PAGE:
Re: Biological = trivial?

Robert Snower (rs222@WORLDNET.ATT.NET)
Sat, 20 Jul 1996 04:12:56 GMT

At 07:04 PM 7/18/96 +0000, Adrian Tanner wrote:

>I think I am able to present a good defence as to why widespread, but less
>that fully universal, cultural phenopmena are of very great significance,
>and that, moreover, this significance has not, to my knowledge, been
>adequately acknowledged within our discipline.
> . . .` But I am saying those who
>only study the universal in culture, even given all its glorious
>surface-level cultural variety, are missing out on one of the particularly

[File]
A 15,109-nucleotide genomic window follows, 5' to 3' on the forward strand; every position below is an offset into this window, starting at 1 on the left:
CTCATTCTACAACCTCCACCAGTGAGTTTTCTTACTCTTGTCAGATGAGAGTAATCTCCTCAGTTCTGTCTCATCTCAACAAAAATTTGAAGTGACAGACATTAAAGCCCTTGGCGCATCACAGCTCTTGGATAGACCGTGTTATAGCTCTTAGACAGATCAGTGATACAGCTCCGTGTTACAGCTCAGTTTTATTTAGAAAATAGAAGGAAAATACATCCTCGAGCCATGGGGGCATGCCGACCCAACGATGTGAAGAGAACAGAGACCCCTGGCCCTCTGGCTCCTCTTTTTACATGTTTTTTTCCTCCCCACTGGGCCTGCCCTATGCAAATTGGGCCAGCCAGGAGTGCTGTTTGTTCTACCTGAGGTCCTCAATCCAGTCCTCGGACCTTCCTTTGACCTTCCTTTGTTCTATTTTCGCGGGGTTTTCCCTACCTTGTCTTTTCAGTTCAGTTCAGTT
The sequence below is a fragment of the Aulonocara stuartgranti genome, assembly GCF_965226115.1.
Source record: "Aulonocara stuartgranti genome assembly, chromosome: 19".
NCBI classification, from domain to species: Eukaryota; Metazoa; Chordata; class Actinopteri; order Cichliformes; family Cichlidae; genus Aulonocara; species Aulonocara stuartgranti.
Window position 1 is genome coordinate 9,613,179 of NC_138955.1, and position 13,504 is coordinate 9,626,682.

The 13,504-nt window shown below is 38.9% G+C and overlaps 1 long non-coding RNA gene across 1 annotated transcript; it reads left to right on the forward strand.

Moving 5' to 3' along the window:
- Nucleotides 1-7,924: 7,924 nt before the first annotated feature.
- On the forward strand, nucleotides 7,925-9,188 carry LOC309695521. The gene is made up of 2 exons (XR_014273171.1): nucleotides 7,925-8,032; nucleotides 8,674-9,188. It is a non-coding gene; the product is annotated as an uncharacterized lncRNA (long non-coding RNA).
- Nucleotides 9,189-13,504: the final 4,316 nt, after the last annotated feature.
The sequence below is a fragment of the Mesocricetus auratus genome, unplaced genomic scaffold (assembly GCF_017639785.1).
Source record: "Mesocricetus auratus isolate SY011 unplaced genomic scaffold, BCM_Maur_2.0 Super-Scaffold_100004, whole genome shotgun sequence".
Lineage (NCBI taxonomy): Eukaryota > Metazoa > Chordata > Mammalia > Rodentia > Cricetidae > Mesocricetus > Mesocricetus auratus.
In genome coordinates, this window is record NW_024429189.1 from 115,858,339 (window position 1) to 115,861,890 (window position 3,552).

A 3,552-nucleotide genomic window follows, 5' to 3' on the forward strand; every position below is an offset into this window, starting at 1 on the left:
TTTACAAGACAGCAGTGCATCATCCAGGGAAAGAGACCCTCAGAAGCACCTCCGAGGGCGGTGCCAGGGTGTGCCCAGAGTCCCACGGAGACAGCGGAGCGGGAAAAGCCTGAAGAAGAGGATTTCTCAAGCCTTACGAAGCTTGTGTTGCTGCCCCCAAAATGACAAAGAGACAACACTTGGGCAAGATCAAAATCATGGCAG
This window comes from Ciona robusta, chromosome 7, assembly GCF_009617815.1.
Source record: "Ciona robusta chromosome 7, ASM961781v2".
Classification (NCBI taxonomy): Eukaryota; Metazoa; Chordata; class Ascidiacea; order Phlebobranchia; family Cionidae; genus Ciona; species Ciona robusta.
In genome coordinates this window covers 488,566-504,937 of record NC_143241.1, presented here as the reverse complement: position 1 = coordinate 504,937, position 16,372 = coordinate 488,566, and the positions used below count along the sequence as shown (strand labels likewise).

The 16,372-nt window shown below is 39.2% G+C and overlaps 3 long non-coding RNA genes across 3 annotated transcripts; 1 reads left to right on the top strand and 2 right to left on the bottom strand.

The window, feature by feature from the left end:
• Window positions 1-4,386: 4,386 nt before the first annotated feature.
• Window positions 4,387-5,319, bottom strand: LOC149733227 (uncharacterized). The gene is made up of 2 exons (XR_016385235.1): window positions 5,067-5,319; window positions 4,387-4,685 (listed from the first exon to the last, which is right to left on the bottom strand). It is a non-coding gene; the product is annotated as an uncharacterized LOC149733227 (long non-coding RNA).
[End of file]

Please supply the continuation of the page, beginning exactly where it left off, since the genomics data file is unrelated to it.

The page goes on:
>significant aspects of culture, which is its freedom (indeterminancy sounds
>more intellectual, and may cover what I am alluding to), including the
>freedom to *not* have this or that type of cultural practice.
I would like to accept your offer of the first paragraph. In your previous
post you used the phrase "entirely social, and therefore non-obligitory."
>From what standpoint do you see this necessary connection? I am sure it
never occurs to many people to require such a link. Are you saying freedom
is part of the definition of "social?" Can there not be a society which is
totally unfree, and still be society? Then, above, you hedge a little bit,
and say "one of the particularly significant aspects of culture, which is
its freedom . . ." Are you referring only to Homo sapiens? Do animals
have societies? But not culture?

Best wishes. R. Snower

entirely social, and therefore non-obigitory